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Grey Squirrels at Glasgow Zoopark

The earliest recorded introduction of Grey squirrels to Great Britain was in 1867 when a pair was liberated at Macclesfield in Cheshire. In Scotland, a pair was liberated at Finnart on Loch Long in 1892, on the borders of Dunbarton and Argyll. From here they spread northwards to Arrochar and Tarbet by 1903, east to Luss by 1904, and to Inverbeg 1906. By 1907, they had spread to Garelochhead, Rosneath 1915, and south to Helensburgh, Alexandria and Cardross by 1912. By 1915 they had spread to the east side of Loch Lomond and Drymen in Stirlingshire.

In 1913 Grey squirrels were introduced to Edinburgh Zoo from where some escaped and colonised Corstorphine Hill, with other introductions at Pittencrieff Park, Dunfermline in 1919 and Ayrshire and North Queensferry in Fife in 1929. These fresh introductions undoubtedly introduced fresh blood, and by the mid-1950s extensive areas of lowland Scotland had been colonised. Where Grey squirrels were not present it was usually because some natural barrier, e.g., a lengthy expanse of treeless moorland, had prevented their immigration.

In the space of about a hundred years, this interesting animal has thoroughly colonised most of Great Britain, with consequences upon the native Red squirrel population which are still being studied and analysed.

We have always had plenty of Grey squirrels, which cause us no problems at all, and are a great delight to visitors. July is a lean month for wild Grey squirrels, with some squirrels dying of starvation before the Autumn harvest, but not here - July is usually our peak month and the visitors leave plenty of scraps which the squirrels enjoy, quite apart from what they can rely on in the animal enclosures.

Glasgow Zoopark maintains a significantly large population of wild grey squirrels focussed on the area around the Tropical House and Children's Farm, down to the Car Parks, and across to the Tiger House, Small Primate House, and spreading out less densely into the Calderpark woodlands alongside the river behind the Ankole Cattle.

The density is in my opinion abnormally high, especially this year where the all year-round supply of zoo food has been boosted by an abundant crop of acorns and hazelnuts, and some beech. As the area described is also visibly part of the former Calderpark Estate and parkland, oak and beech trees are regularly spaced throughout the site.

The favoured zoo food ranges from cubes of bread, some fruit, ungulate, bird and pig pellets, to the most favoured peanuts in their shells, (used as scatter feeds for the Porcupines and Collared Peccaries).

In November, with the young of the year well grown, population levels seem at their highest. This reminded me of South Carolina in 1997 where the area around the Airport on Hilton Head Island seemed to carry a similarly large population. The difference seemed to me that the American squirrels were more dispersed, and clearly feeding on natural foods, particularly the cones of the numerous pine trees. It was also much warmer and the squirrels had thinner coats, suggesting a much lower energy requirement to that of our own squirrels.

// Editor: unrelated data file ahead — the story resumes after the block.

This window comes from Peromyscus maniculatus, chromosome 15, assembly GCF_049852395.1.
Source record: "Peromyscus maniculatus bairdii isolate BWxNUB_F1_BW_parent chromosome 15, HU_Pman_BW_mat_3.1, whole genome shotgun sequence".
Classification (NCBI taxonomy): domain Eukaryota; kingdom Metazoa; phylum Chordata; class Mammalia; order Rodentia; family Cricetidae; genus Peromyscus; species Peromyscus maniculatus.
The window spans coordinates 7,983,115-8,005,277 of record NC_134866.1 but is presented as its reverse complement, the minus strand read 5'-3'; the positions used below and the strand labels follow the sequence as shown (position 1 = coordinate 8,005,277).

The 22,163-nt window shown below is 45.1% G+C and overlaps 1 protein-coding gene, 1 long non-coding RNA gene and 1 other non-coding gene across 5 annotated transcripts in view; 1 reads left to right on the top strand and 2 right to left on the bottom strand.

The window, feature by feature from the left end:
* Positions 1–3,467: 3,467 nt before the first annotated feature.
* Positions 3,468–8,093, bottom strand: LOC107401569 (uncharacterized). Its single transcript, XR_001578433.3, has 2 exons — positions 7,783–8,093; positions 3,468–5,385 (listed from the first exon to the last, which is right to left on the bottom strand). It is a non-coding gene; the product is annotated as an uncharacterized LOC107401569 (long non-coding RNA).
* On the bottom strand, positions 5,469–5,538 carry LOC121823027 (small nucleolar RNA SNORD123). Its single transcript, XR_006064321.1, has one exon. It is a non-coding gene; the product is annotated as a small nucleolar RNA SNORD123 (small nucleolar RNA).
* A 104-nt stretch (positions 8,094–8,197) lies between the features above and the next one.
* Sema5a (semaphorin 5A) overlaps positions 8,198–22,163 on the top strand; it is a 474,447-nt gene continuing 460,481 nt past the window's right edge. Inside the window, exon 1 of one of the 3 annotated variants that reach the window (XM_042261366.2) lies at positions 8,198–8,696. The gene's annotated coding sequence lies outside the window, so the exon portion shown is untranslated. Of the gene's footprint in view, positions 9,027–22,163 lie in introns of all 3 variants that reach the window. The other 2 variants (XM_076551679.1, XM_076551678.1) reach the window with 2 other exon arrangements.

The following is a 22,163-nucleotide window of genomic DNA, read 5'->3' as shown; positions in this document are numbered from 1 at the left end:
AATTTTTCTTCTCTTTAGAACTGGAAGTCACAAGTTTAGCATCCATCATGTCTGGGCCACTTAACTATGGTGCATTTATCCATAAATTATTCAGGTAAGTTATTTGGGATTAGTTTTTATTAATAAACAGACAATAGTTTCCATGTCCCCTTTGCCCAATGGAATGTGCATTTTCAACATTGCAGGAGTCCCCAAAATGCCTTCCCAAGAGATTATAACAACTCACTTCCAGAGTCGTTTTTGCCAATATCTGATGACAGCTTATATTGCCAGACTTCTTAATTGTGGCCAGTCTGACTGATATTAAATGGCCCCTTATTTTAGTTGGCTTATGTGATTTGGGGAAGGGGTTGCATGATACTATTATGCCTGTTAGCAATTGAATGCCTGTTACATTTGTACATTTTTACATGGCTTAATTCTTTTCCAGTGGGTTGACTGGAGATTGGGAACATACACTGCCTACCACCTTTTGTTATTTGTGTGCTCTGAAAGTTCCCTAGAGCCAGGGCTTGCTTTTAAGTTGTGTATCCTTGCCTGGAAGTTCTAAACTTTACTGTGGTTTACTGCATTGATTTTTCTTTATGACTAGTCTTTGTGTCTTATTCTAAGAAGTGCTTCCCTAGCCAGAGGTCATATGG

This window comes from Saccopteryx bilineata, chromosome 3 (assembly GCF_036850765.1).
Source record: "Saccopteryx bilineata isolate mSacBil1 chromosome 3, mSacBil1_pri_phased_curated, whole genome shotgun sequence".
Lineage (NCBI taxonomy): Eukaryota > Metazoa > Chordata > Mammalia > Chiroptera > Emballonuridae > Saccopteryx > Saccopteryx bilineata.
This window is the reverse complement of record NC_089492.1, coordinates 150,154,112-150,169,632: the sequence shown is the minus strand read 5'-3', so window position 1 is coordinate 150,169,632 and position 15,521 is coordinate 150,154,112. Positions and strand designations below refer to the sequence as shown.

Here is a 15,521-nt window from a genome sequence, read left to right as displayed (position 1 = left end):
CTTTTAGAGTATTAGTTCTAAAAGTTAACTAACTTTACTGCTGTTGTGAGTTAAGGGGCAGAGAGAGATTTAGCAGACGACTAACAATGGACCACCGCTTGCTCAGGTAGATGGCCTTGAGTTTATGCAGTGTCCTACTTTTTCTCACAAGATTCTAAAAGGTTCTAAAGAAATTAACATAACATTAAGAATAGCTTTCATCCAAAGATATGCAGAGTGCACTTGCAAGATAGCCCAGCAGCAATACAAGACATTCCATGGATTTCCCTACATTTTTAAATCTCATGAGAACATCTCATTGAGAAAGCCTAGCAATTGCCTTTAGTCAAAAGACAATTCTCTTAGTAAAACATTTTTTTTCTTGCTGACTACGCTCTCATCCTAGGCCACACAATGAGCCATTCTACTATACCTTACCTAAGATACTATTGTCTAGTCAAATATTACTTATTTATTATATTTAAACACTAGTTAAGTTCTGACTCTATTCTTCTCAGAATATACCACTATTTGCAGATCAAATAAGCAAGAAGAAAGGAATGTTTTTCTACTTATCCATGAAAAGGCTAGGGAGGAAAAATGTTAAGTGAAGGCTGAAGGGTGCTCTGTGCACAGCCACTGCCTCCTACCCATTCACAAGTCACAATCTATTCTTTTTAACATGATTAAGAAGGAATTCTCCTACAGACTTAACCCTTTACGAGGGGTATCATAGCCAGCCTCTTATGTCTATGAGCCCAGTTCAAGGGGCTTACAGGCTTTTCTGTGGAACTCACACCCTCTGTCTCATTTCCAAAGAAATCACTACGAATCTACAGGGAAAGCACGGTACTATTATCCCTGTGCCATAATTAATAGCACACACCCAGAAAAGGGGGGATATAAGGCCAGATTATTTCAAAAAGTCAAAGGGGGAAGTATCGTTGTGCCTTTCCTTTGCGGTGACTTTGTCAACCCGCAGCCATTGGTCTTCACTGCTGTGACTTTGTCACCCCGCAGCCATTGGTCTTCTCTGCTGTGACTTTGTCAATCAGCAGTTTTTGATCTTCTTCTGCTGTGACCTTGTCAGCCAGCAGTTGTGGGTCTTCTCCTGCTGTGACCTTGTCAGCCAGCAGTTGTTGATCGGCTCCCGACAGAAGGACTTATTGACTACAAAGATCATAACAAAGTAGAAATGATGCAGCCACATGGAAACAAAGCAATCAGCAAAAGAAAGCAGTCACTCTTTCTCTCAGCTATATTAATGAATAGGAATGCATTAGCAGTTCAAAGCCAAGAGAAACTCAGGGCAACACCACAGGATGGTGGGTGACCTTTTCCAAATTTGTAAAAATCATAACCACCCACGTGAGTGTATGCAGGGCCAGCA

What has struck me this year in particular are the high numbers of aggressive interactions amongst our squirrels.

Whilst we have always tried to run the land occupied by the Zoopark (40 acres developed, 95 acres in total) as an ad-hoc nature reserve, I have been well aware - though I could never catch them - that certain locals and one former member of staff regarded grey squirrels as vermin and would shoot them with air-guns - or, so I was told, and certainly that was the way they talked about them.

I would find the occasional dead grey squirrel, usually unmarked, and would assume that it had either been shot by an air-gun, or died of some virus. I confess, I never seriously considered having one post- mortemed.

My purpose for writing is that this year, 1998, I have been very struck by the sheer numbers of aggressive encounters I have witnessed between squirrels. A squirrel bridge highway of a heavy electric cable, crosses a road just outside my office window, joining the building four metres from where I sit. This highway leads directly from one oak tree to another oak tree. Both are positioned in the middle of large enclosures.

I have become very used to the normal vocal communications of grey squirrels and always stop to take a look when I hear a squirrel scolding outside. In the past I assumed this was in response to a cat, and often it was.

However, this year, nearly allof the aggressive scoldings, accompanied by tail flicking, has been emanating from one squirrel chiding another. It can continue for a long time, well over half an hour on some occasions (when this takes place 10 metres away, it takes the form of a stuttering electric drill if you are trying to concentrate). Normally, one squirrel is facing another, who is usually frozen, silent, watching intently from about three metres away. Where they are closer, worst of all when one squirrel has another trapped against the wall with their head close to the masonry, even if you chase them apart, you invariably find a dead squirrel (superficially unmarked) in the immediate area, a day or two later. Killed, it appears again to be unmarked though a tooth through the skull might not leave much visible evidence perhaps?

Was this aggression, as I believe it was, perhaps triggered-off by over-high populations focussed on relatively concentrated feeding points? Or, was the second squirrel already ill in some way, and in consequence being singled out by the others?